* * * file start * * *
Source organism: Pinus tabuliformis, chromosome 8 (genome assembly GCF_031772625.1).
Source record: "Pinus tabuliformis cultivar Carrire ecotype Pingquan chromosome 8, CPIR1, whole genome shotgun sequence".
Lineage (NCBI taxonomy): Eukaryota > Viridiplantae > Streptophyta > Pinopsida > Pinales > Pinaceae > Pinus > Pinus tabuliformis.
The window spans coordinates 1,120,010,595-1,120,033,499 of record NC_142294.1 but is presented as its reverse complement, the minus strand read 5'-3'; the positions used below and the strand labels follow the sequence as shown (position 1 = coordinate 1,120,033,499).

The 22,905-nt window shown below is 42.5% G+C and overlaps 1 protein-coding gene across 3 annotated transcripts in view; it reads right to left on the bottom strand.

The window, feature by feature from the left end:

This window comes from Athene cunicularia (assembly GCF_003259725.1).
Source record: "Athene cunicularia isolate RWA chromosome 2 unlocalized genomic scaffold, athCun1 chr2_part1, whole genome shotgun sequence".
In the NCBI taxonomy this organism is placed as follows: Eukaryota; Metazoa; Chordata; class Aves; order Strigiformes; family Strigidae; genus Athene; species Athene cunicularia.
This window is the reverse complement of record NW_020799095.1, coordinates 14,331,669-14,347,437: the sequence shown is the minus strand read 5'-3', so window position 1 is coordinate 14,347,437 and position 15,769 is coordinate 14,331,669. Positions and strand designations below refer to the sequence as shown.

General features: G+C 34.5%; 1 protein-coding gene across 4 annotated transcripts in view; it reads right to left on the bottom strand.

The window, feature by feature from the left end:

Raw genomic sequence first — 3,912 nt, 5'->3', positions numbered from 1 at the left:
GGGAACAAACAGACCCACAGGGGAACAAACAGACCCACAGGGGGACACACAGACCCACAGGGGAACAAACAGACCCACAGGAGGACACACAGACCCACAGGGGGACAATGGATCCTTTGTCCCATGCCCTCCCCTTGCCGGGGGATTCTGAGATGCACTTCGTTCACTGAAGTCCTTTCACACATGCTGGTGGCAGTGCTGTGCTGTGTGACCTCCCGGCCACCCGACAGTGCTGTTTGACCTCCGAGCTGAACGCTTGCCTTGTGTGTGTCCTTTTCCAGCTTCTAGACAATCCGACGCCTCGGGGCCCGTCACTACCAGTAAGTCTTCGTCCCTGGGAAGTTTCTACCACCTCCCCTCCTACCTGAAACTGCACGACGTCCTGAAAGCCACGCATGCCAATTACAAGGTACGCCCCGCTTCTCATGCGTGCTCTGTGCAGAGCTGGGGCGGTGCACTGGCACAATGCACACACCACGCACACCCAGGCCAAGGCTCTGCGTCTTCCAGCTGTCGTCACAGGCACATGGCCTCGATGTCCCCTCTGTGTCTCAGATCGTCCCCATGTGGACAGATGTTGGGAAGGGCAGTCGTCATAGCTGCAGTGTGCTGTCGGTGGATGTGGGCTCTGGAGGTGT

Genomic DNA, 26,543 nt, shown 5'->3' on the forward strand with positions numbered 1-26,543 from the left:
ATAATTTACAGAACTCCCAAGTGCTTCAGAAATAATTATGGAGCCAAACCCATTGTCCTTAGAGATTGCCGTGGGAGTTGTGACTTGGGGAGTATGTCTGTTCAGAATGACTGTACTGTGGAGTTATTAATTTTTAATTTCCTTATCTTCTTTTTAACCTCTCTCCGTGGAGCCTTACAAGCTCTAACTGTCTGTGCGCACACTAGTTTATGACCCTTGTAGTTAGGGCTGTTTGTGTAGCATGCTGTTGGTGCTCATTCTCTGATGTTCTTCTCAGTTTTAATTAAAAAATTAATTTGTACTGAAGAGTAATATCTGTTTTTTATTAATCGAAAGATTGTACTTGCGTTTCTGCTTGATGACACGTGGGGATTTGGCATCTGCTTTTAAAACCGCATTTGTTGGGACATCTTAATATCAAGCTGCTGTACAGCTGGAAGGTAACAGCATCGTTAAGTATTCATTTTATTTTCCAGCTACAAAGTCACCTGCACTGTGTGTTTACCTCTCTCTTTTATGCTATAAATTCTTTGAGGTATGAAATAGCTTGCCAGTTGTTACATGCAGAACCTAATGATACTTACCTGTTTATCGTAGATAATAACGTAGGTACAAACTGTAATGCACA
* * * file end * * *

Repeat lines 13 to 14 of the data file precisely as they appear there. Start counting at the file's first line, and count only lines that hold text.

Raw genomic sequence first — 3,912 nt, 5'->3', positions numbered from 1 at the left:
GGGAACAAACAGACCCACAGGGGAACAAACAGACCCACAGGGGGACACACAGACCCACAGGGGAACAAACAGACCCACAGGAGGACACACAGACCCACAGGGGGACAATGGATCCTTTGTCCCATGCCCTCCCCTTGCCGGGGGATTCTGAGATGCACTTCGTTCACTGAAGTCCTTTCACACATGCTGGTGGCAGTGCTGTGCTGTGTGACCTCCCGGCCACCCGACAGTGCTGTTTGACCTCCGAGCTGAACGCTTGCCTTGTGTGTGTCCTTTTCCAGCTTCTAGACAATCCGACGCCTCGGGGCCCGTCACTACCAGTAAGTCTTCGTCCCTGGGAAGTTTCTACCACCTCCCCTCCTACCTGAAACTGCACGACGTCCTGAAAGCCACGCATGCCAATTACAAGGTACGCCCCGCTTCTCATGCGTGCTCTGTGCAGAGCTGGGGCGGTGCACTGGCACAATGCACACACCACGCACACCCAGGCCAAGGCTCTGCGTCTTCCAGCTGTCGTCACAGGCACATGGCCTCGATGTCCCCTCTGTGTCTCAGATCGTCCCCATGTGGACAGATGTTGGGAAGGGCAGTCGTCATAGCTGCAGTGTGCTGTCGGTGGATGTGGGCTCTGGAGGTGT